Have you ever considered a dual monitor set-up? A dual monitor setup can improve your computer’s overall usability and function, whether for gaming or productivity purposes. It’s also perfect for multi-tasking, giving you more screen real estate for the programs you use.
And if this is something you have already looked at previously, you might have seen the term VGA splitter pop up in an article or two.
So, will a VGA splitter work for dual monitors?
The answer is No, as a VGA splitter does not extend your screen real estate. Instead, VGA splitters just duplicate the screen you already have on your monitor.
If your purpose in having a dual-monitor setup is to increase screen space, you need to use an HDMI or USB-C port on your laptop/PC.
However, if you want to see what you can do with a VGA splitter, this article will explain everything you need to know.
What is a VGA Splitter?
In the late 1980s, the VGA (or video graphics array) was first released as a video connectivity port. Capable of supporting up to 1080p resolution, it quickly became the standard for computer monitors at the time, before eventually getting replaced.
However, plenty of people has started preferring dual monitor set-ups over the standard one, creating a need for a cable that can support two screens simultaneously.
Because of this, cable splitters were born.
That said, you’re not limited to only two monitors. The number of times that a splitter replicates a signal depends on the type you end up getting, with the market offering provisions for anywhere between two to ten or more ports.
When it comes to VGA splitters, the most commonly found is a dual splitter, letting you connect two monitors at once without taking all of your output ports.
The VGA splitter itself is designed in such a way that it bridges the gap between two monitors while only using a single port from your CPU.
That said, VGA splitters don’t have the capacity to increase your desktop real estate, and only replicate what your initial monitor is already showing.
Will a VGA Splitter Work with Dual Monitors?
No, as mentioned above, a VGA splitter will only duplicate your screen into another monitor.
But if that’s all you want (duplicate a screen), then follow us as below:
- First, power off your computer (and monitors).
- Connect the VGA splitter to your computer/laptop.
- Plug the male end of the splitter into the female VGA port on your computer.
- Connect your monitors to the VGA splitter using two VGA cables:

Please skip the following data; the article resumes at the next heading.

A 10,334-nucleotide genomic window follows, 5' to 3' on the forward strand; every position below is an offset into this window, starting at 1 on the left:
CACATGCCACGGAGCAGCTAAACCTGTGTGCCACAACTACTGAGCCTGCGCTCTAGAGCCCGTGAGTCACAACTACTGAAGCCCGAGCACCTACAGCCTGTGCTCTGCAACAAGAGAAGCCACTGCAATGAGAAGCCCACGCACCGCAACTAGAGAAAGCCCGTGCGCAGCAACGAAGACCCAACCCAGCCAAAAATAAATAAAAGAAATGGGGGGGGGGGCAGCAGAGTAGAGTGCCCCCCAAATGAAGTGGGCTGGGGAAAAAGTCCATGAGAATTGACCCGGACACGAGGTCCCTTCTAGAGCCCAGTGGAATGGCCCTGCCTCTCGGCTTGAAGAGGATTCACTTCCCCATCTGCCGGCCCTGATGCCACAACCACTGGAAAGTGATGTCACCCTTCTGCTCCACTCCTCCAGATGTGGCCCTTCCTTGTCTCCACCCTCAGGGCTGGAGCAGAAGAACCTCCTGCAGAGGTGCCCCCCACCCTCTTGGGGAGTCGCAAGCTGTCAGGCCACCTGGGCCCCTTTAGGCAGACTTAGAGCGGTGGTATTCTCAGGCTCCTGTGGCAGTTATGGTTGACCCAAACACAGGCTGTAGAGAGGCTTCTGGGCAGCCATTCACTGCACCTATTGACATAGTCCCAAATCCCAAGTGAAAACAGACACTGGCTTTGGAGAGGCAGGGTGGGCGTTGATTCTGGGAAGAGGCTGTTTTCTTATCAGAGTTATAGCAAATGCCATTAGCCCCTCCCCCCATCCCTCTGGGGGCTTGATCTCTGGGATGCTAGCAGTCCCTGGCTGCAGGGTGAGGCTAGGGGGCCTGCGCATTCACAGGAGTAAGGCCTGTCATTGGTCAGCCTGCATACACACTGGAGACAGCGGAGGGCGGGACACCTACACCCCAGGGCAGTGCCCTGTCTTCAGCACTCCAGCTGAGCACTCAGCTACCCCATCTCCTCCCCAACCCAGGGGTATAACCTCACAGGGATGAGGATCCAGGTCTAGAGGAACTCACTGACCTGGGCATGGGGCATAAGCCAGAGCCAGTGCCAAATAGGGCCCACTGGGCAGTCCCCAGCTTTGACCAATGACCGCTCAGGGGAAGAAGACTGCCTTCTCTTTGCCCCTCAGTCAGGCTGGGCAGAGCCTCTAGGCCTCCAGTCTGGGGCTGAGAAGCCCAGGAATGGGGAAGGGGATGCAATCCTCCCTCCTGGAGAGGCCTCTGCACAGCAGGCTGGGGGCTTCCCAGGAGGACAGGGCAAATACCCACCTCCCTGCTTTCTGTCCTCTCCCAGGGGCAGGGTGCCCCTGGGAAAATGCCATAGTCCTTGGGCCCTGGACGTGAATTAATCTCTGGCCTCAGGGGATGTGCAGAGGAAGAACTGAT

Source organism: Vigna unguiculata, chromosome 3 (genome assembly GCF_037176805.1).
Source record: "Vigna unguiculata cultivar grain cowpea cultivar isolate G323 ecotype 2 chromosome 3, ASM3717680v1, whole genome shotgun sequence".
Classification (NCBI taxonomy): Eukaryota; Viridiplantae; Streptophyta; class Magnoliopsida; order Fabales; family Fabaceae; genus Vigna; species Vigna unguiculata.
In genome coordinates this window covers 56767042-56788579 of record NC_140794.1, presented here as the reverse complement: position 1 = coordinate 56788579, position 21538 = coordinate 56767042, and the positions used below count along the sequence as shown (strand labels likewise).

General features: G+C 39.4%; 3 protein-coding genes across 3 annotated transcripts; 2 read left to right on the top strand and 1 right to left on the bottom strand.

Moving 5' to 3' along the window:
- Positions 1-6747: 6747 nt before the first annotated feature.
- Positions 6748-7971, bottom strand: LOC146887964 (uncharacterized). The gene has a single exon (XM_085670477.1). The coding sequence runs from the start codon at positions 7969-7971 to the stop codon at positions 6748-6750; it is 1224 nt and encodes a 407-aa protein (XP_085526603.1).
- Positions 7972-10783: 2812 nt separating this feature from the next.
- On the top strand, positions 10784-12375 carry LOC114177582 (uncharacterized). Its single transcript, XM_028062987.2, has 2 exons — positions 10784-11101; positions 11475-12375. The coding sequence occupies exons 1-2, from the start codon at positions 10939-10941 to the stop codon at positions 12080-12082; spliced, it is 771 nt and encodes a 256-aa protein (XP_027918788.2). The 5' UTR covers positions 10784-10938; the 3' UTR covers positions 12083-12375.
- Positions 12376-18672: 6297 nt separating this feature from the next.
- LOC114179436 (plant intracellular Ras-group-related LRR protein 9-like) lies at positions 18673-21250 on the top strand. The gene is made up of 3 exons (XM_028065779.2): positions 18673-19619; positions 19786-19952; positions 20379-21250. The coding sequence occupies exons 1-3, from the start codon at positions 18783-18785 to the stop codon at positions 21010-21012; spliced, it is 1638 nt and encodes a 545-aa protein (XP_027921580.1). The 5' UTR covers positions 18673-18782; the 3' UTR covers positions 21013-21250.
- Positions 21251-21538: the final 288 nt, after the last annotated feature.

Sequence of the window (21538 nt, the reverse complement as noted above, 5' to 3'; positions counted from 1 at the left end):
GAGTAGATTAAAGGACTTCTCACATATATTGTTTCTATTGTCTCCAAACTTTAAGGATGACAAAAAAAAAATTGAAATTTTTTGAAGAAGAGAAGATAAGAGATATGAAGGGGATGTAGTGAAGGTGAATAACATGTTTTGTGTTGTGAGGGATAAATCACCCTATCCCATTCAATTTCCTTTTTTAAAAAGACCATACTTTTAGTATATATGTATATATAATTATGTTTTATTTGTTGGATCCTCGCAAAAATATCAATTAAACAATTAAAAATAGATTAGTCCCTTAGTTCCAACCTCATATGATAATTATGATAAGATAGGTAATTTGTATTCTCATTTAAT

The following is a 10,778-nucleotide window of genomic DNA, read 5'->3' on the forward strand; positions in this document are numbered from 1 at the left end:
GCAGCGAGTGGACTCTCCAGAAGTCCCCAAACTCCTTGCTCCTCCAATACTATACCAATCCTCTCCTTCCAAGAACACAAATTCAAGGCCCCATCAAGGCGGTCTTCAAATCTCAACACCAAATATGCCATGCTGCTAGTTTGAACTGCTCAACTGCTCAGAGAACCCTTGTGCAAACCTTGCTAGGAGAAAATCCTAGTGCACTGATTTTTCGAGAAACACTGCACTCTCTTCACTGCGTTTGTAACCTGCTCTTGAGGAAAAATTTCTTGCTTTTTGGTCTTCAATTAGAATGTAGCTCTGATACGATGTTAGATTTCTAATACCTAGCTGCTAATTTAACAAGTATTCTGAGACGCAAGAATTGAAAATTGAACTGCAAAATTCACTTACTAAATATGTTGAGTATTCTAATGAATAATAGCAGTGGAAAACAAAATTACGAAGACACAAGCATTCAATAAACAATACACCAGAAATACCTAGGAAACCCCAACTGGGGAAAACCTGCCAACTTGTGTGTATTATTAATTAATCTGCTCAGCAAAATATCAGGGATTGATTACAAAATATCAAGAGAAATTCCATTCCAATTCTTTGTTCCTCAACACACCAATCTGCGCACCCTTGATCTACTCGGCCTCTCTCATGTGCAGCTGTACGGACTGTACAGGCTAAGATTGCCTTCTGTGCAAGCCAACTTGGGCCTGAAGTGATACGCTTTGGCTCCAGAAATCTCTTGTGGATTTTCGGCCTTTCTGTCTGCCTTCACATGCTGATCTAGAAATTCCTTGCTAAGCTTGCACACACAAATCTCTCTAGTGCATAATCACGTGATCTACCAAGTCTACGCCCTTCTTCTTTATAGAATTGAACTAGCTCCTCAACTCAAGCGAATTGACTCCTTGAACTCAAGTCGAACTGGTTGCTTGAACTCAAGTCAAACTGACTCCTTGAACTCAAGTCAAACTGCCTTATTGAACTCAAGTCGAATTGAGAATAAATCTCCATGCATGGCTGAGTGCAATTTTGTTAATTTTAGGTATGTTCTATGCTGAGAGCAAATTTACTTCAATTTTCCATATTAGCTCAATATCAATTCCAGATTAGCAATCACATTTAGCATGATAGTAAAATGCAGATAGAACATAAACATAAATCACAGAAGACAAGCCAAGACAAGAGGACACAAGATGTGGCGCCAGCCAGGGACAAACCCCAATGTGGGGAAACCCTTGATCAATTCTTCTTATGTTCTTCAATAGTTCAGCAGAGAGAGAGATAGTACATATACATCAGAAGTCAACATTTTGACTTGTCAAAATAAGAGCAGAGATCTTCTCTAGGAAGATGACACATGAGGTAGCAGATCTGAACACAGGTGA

- Take any end of the VGA cable and connect it to one monitor, the other end of the VGA cable will connect to the splitter
- Do similarly for your second monitor.
- Make sure the connections are straight and secure. You can use thumbscrews to secure them.
- Turn your computer and monitors back on.
For a more detailed VGA splitter tutorial, you may check this video.
If you’re looking to extend your desktop via a dual monitor set-up, it’s recommended to use HDMI, DisplayPort, or DVI. Not only are these more modern and reliable, but they offer better resolution, refresh rates, and transmit both audio and video than VGA.
Benefits of Dual Monitors
Whether for gaming or professional use, there are plenty of advantages to a dual-screen setup, and the pros outweigh the cons by a landslide.
For one thing, there’s the obvious benefit of more screen real estate, which lets you do more on your computer at the same time. This makes it ideal for multitaskers that often have to open multiple windows all at the same time.
Research itself has even proved an impressive increase in workplace productivity, all while reducing the time you need to complete tasks. Of course, this can add up to a lot of time being saved throughout the long term.
Additionally, a dual monitor also ensures a smoother workflow, making you feel good and pushing you to work more while feeling less tired. Research even shows that quality of life output is also improved when working in such a set-up.
All in all, if you’re looking for a way to ramp up your work output, then a dual-monitor set-up might be just what you’re looking for.
For a time, the VGA cable was the standard in video output. However, its splitter solution is only capable of duplicating a screen into another monitor.
Because of this limitation, it was soon replaced with better alternatives like HDMI and DisplayPort. Today, these are the standard and are the go-to solution for multitaskers looking to extend their desktops for more productivity and gaming purposes.
Vance is a dad, former software engineer, and tech lover. Knowing how a computer works becomes handy when he builds Pointer Clicker. His quest is to make tech more accessible for non-techie users. When not working with his team, you can find him caring for his son and gaming.